Puerto Rico was reeling from the worst hurricane to hit the US in almost 90 years at the end of September, but experts say it could lead to massive foreign investment in a clean power grid in the long term.
Ricardo Rossello, the governor of the US dependent territory, estimates the hurricanes – Irma on September 6 and Maria three weeks later – caused $90bn in damage. Puerto Rico saw its 5840 megawatt (MW) of power generation – linked by 2478 miles of transmission lines – first hit by Puerto Rico’s grid feeds power to around 900,000 homes through 31,485 miles of distribution wire.
Maria destroyed thousands of homes on the island, which has a population of 3.4 million, and left roads and entire towns flooded. It is estimated that 80% of the country’s electrical grid was wiped out. At the start of October, 1.57 million people were still without electricity.
A major dam is also at risk of bursting, while damage to the air traffic control system has severely limited flights to and from the island.
“Puerto Rico needs major investment in its essential infrastructure to bring it at least to the level of the 50 US states,” said Simon Johnson, a senior fellow at the Peterson Institute for International Economics. “After the humanitarian situation is stabilised, policymakers should focus on providing Puerto Rico with a stable, reliable, and cost-effective electric power, generated primarily by renewables and distributed over a smart, resilient grid.”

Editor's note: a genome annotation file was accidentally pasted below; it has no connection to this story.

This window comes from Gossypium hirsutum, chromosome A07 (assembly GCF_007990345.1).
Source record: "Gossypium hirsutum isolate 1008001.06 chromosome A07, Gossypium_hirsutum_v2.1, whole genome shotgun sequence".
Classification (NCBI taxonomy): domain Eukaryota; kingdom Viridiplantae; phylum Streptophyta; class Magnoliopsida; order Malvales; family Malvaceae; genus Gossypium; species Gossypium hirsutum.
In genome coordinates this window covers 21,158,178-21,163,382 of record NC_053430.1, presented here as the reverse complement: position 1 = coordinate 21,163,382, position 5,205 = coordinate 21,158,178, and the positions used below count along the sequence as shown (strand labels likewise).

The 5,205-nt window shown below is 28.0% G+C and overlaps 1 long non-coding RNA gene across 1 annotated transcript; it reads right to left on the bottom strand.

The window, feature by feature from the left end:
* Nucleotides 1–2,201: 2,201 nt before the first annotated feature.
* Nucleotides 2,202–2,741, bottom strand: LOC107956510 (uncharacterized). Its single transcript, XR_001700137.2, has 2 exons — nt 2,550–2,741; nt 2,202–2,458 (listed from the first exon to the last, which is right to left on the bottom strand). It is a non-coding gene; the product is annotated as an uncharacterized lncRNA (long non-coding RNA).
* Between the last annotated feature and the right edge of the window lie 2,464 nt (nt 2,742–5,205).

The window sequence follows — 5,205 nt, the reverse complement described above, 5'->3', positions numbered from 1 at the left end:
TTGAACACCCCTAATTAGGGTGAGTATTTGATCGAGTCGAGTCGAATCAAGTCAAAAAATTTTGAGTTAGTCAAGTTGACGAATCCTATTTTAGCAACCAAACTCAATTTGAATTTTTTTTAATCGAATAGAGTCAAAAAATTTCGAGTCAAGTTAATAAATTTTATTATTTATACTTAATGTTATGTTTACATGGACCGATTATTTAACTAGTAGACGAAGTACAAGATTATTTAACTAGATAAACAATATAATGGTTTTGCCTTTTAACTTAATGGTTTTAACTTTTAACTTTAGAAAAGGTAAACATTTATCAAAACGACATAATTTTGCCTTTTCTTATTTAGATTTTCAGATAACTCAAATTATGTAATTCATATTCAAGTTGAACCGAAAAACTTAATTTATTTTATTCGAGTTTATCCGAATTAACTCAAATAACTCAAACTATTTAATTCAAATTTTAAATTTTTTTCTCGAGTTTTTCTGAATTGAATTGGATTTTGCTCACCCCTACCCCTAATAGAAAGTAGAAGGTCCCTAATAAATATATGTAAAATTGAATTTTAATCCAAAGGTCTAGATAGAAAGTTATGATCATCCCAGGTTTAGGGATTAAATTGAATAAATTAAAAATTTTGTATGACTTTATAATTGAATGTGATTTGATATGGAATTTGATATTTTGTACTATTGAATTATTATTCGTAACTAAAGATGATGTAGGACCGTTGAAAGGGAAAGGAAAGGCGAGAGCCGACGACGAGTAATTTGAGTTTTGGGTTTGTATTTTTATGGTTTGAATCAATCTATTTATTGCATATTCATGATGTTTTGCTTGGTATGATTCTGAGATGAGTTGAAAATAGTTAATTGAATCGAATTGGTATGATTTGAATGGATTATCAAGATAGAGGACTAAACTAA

Mr Johnson said the island requires a series of smaller, more agile power-generation units linked to a sophisticated monitoring and control system. This would ensure immediate startup and generation following any outages.
Moreover, at least 50% of all energy could come from renewables – solar, wind, and tidal – including through the use of advanced storage technologies. This investment would need co-ordinating by the federal government but could create huge opportunities for foreign investors.
“The federal government’s role should be to make Puerto Rico a hub for investing in clean, renewable energy that is resilient to weather shocks,” Mr Johnson added.
The hurricanes have made a poor economic situation on the island a lot worse. By the end of 2017, the Puerto Rican economy is expected to have shrunk back to the size it was in the year 2000, while the US economy will have grown 35%. The economy has been suffering since the removal of Section 936 of the IRS tax code that gave tax incentives to US companies operating in Puerto Rico.